Tennessee Pre-K: Boosting School Readiness
May 18, 2011
Quality pre-kindergarten is a key component of a comprehensive early childhood education system that prepares children to succeed in school and life. In Tennessee, young children are getting a boost from the Tennessee Voluntary Pre-K program, as evidenced in two new studies completed by the Peabody Research Institute at Vanderbilt University in partnership with the Division of School Readiness and Early Learning at the Tennessee State Department of Education. Overall, children enrolled in the Pre-K program were found to have 37 to 176 percent greater early literacy, language and math skills than children not enrolled in Pre-K.
Tennessee Pre-K is a statewide, voluntary pre-kindergarten program serving more than 18,000 4-year-olds in 934 classrooms. While all 4-year-olds are eligible, current funding does not provide enough slots for all interested families to enroll in the program. Priority is given to children who are eligible for free or reduced price lunch, then to students with disabilities, English language learners (ELLs) and children who are otherwise at-risk.
Administered by the Division of School Readiness and Early Learning in the Tennessee Department of Education, Tennessee Pre-K is a full school day and has high program standards, including: a certified teacher with a Pre-K endorsement, a maximum adult-student ratio of 1:10 and class size of 20, and an approved, age-appropriate curriculum. In FY 2010-2011, Tennessee invested $85 million in the program, which is funded through general revenue and the state lottery. Tennessee Pre-K operates through competitive grants to local school systems. School districts may use a "mixed-delivery model" where they collaborate with community-based child care or Head Start programs. Through Pre-K collaborations, child care centers are able to provide higher quality services to children served through the Pre-K program, who otherwise might not have been reached because of limited center funding or staffing. Pre-K offered in child care settings helps working families meet their need for wrap-around child care and can also boost child care quality. In the 2006-2007 school year, 91 of the state's 677 state-funded pre-K classrooms were made possible through collaborations with Head Start programs. Additionally, all school districts are required to create and facilitate a Community Pre-K Advisory Council, which includes a diverse group of community representatives who collectively develop a pre-kindergarten implementation plan.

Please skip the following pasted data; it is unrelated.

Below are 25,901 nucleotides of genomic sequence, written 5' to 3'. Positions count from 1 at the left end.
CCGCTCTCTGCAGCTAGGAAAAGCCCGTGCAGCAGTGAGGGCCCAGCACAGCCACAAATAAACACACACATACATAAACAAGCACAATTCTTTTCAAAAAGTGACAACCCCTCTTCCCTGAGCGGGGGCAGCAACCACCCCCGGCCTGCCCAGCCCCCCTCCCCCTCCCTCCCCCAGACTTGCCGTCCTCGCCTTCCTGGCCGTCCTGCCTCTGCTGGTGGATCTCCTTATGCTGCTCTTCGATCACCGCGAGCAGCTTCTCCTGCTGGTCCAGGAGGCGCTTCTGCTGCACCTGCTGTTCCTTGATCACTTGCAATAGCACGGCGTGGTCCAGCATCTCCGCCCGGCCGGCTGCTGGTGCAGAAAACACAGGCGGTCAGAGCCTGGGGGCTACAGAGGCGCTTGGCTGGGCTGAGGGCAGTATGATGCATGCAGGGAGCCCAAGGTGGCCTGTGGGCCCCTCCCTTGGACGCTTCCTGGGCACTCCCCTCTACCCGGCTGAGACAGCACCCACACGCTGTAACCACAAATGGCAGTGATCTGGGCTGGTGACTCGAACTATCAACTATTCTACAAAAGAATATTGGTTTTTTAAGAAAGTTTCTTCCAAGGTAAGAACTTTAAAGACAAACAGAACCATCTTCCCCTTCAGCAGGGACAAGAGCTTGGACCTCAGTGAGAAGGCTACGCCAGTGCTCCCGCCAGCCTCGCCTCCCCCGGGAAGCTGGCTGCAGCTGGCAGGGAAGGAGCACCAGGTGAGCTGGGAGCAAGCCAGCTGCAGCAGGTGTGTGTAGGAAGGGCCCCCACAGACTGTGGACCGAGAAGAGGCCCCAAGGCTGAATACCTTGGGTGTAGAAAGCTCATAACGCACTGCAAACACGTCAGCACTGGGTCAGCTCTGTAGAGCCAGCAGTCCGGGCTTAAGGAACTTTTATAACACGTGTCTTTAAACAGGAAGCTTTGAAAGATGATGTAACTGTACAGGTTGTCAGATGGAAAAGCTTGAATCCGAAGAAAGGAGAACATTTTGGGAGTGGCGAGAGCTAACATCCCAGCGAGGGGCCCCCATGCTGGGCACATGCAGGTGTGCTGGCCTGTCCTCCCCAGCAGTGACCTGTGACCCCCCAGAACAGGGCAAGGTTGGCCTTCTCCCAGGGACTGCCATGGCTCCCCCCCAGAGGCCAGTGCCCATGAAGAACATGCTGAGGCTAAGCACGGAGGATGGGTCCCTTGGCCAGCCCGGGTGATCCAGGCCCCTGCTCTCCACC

The two recent studies were the result of a 2009 grant from the U.S. Department of Education Institute of Education Science to evaluate the effectiveness of the Pre-K program. They used randomized control trial (RCT) and regression discontinuity designs (RDD) to compare children who participated in Pre-K with their peers who did not, and to compare children at the end of pre-kindergarten with children just beginning the pre-kindergarten year.
Ratings from kindergarten teachers, as part of the RCT, also found positive and significant effects on their assessment of the children's preparedness for kindergarten. This study is in its beginning stages and further analysis and follow-up is important. Meanwhile, the evaluations show that Tennessee's low-income families are benefiting from state pre-kindergarten.